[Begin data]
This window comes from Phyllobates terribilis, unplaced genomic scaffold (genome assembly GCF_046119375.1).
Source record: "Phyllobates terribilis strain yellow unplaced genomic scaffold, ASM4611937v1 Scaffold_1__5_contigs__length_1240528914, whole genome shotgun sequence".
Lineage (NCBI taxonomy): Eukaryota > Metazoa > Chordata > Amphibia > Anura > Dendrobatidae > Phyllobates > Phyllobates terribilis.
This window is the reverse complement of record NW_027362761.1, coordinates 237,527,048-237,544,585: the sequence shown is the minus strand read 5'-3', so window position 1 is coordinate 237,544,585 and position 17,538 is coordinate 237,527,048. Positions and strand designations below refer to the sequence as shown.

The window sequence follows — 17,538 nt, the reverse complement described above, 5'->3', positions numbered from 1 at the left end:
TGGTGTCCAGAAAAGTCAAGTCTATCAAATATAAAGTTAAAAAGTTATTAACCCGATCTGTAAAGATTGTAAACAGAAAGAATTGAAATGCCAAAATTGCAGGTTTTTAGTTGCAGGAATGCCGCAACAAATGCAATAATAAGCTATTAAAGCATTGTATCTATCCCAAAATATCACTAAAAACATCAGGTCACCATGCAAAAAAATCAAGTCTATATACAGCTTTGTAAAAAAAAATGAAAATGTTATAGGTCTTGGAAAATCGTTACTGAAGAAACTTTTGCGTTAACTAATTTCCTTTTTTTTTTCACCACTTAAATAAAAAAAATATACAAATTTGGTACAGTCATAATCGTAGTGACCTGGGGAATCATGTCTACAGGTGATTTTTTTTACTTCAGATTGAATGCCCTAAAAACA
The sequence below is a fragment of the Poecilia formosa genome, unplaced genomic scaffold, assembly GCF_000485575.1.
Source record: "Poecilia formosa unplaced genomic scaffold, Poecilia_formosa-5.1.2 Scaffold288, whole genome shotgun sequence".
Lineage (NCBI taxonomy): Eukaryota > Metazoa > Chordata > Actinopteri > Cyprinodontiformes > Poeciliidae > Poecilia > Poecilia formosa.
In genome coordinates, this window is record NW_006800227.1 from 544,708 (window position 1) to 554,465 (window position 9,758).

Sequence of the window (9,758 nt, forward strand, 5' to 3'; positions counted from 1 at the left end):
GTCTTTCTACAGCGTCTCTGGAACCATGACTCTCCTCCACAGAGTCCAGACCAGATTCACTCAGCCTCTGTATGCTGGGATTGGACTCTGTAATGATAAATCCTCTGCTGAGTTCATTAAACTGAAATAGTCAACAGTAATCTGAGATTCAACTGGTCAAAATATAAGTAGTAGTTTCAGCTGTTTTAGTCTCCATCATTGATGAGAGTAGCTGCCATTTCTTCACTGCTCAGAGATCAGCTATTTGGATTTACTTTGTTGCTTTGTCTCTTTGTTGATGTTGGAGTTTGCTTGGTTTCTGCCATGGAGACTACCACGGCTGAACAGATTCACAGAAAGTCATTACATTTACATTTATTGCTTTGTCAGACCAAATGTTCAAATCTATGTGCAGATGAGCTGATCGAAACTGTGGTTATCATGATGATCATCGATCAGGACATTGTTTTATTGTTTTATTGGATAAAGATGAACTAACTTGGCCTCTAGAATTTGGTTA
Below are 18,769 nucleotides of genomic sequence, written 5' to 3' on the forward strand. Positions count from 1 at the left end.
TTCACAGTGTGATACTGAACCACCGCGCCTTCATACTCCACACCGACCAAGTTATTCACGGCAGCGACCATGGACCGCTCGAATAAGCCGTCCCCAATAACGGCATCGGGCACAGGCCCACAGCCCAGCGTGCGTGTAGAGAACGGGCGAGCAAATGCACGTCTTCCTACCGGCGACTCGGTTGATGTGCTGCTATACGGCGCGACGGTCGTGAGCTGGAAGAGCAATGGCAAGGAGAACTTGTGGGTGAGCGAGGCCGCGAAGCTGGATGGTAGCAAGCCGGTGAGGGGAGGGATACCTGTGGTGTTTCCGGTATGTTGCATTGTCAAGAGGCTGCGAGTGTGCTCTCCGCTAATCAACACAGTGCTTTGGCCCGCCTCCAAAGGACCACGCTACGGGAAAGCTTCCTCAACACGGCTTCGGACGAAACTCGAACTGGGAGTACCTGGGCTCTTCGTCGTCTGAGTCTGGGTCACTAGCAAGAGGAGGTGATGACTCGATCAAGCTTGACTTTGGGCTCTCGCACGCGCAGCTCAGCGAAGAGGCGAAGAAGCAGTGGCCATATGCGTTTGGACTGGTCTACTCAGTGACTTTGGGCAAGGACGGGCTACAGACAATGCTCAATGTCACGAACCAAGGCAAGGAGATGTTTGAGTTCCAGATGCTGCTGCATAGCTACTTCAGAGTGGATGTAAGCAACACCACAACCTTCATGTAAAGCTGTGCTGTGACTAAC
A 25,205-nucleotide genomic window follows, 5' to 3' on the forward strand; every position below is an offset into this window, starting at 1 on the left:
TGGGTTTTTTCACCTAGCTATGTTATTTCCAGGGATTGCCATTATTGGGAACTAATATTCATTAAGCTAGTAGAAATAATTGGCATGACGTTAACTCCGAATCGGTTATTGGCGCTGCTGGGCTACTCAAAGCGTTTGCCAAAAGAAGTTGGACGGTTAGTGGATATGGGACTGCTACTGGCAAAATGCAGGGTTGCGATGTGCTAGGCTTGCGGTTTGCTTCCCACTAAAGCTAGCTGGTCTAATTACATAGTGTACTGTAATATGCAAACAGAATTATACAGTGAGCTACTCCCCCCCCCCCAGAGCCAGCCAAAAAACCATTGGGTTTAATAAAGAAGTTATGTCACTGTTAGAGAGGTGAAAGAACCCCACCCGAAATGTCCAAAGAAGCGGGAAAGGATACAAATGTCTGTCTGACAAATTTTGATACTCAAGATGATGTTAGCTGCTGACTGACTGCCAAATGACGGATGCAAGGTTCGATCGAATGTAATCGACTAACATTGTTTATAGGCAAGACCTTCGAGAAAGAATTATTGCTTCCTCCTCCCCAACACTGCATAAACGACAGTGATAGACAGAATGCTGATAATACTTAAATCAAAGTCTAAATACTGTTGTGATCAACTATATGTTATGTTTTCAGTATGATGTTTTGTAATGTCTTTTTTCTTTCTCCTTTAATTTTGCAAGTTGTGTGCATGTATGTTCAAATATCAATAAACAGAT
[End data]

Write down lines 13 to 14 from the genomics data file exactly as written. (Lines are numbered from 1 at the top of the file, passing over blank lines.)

Below are 18,769 nucleotides of genomic sequence, written 5' to 3' on the forward strand. Positions count from 1 at the left end.
TTCACAGTGTGATACTGAACCACCGCGCCTTCATACTCCACACCGACCAAGTTATTCACGGCAGCGACCATGGACCGCTCGAATAAGCCGTCCCCAATAACGGCATCGGGCACAGGCCCACAGCCCAGCGTGCGTGTAGAGAACGGGCGAGCAAATGCACGTCTTCCTACCGGCGACTCGGTTGATGTGCTGCTATACGGCGCGACGGTCGTGAGCTGGAAGAGCAATGGCAAGGAGAACTTGTGGGTGAGCGAGGCCGCGAAGCTGGATGGTAGCAAGCCGGTGAGGGGAGGGATACCTGTGGTGTTTCCGGTATGTTGCATTGTCAAGAGGCTGCGAGTGTGCTCTCCGCTAATCAACACAGTGCTTTGGCCCGCCTCCAAAGGACCACGCTACGGGAAAGCTTCCTCAACACGGCTTCGGACGAAACTCGAACTGGGAGTACCTGGGCTCTTCGTCGTCTGAGTCTGGGTCACTAGCAAGAGGAGGTGATGACTCGATCAAGCTTGACTTTGGGCTCTCGCACGCGCAGCTCAGCGAAGAGGCGAAGAAGCAGTGGCCATATGCGTTTGGACTGGTCTACTCAGTGACTTTGGGCAAGGACGGGCTACAGACAATGCTCAATGTCACGAACCAAGGCAAGGAGATGTTTGAGTTCCAGATGCTGCTGCATAGCTACTTCAGAGTGGATGTAAGCAACACCACAACCTTCATGTAAAGCTGTGCTGTGACTAAC